The groups also note that approval of the program would remove the option to challenge permit renewals for sites "found to be dangerous." This is of particular significance under the current oversight and permitting change request by ODEQ as the EPA CCR rule only sets standards in place that utilities are compelled to comply with but are not directly enforced by the federal government. That means compliance is under the auspice of utilities in meeting the minimum requirements laid out in the EPA's CCR rule. Under that system, federal CCR compliance is primarily maintained by self-regulation while violations are often penalized through legal actions by the state and the public.

Among the environmental and public health concerns presented by the groups, is an objection to the approval of ODEQ's application because it would replace the layer of public reporting in place under the federal CCR rule and allow permits to facilities that last "for life," ending mandatory public disclosure requirements and impeding the potential for legal action by citizens for non-compliant coal ash facilities in the state.

However, ODEQ has positioned through representatives during a public hearing in February and comments submitted to the EPA that the requested shift would help protect the utility industry from costly and time-consuming lawsuits, ultimately benefiting both citizens and the industry.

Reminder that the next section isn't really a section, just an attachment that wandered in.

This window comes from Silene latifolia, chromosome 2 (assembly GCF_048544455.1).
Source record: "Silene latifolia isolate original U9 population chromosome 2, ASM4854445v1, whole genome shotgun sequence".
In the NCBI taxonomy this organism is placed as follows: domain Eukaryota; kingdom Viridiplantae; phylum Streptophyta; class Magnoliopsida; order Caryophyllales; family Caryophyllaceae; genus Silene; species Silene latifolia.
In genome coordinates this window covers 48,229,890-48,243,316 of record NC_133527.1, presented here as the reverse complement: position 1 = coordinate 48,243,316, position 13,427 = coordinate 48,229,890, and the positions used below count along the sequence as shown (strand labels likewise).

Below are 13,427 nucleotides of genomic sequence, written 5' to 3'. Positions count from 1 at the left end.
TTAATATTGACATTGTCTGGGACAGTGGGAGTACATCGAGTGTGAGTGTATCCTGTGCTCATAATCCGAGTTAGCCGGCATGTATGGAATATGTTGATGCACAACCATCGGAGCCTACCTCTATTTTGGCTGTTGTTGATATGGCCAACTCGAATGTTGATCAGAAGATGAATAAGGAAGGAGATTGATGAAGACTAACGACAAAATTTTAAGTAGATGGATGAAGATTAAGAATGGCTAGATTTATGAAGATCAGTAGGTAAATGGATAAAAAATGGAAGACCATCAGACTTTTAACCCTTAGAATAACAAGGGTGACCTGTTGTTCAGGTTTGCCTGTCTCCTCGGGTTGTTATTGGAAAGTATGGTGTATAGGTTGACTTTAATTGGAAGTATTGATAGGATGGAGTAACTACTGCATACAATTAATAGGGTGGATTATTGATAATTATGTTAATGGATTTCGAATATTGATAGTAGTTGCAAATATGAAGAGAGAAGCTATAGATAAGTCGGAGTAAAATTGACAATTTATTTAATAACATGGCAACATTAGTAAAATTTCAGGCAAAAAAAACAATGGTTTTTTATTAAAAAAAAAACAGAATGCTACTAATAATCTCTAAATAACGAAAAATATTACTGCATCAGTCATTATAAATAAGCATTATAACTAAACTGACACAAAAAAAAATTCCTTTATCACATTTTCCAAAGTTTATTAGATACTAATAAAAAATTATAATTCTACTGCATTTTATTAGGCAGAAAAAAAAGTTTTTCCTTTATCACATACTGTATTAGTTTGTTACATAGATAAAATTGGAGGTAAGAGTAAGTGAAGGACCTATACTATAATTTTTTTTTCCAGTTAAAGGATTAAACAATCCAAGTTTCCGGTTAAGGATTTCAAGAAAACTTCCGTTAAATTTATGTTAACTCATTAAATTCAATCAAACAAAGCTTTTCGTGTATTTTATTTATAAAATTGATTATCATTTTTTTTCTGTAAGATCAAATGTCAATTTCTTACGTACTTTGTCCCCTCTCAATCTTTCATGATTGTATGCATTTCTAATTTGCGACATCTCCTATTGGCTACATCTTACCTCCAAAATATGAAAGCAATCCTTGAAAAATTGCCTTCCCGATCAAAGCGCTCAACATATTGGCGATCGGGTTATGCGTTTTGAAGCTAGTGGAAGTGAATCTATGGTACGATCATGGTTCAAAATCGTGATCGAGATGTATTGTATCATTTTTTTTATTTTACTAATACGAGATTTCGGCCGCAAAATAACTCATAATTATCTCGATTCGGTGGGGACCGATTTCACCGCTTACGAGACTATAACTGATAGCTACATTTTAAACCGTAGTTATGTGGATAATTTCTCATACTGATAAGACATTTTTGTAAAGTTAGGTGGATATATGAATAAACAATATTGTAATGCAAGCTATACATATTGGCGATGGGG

In its comments, the groups also noted potential hazards to public health and safety based on what it says are historic incidents of pollution by state coal ash dump sites stating in part:

"DEQ’s failure to protect Oklahoma communities against coal ash pollution is demonstrated by historic, documented contamination of groundwater and air quality at sites that include: American Electric Power’s Northeastern coal plant in Oologah, Grand River Dam Authority’s Grand River Energy Center coal plant near Choteau, Western Farmers’ Electric Cooperative’s Hugo coal plant in Choctaw County, Big Fork Ranch coal ash landfill in Noble County, and the large coal ash dump in Bokoshe filled with ash waste generated by AES’s Shady Point plant."

The group's submitted comments ask the EPA not to provide oversight of state coal ash dumps to ODEQ saying such a step should not be considered until the state is willing to provide "real, substantive evidence that it will hold polluters accountable, ensures that appropriate protections are put in place at coal ash dumps, and offers meaningful opportunity to the public to weigh in on whether the state’s ash dumps are complying with the required standards."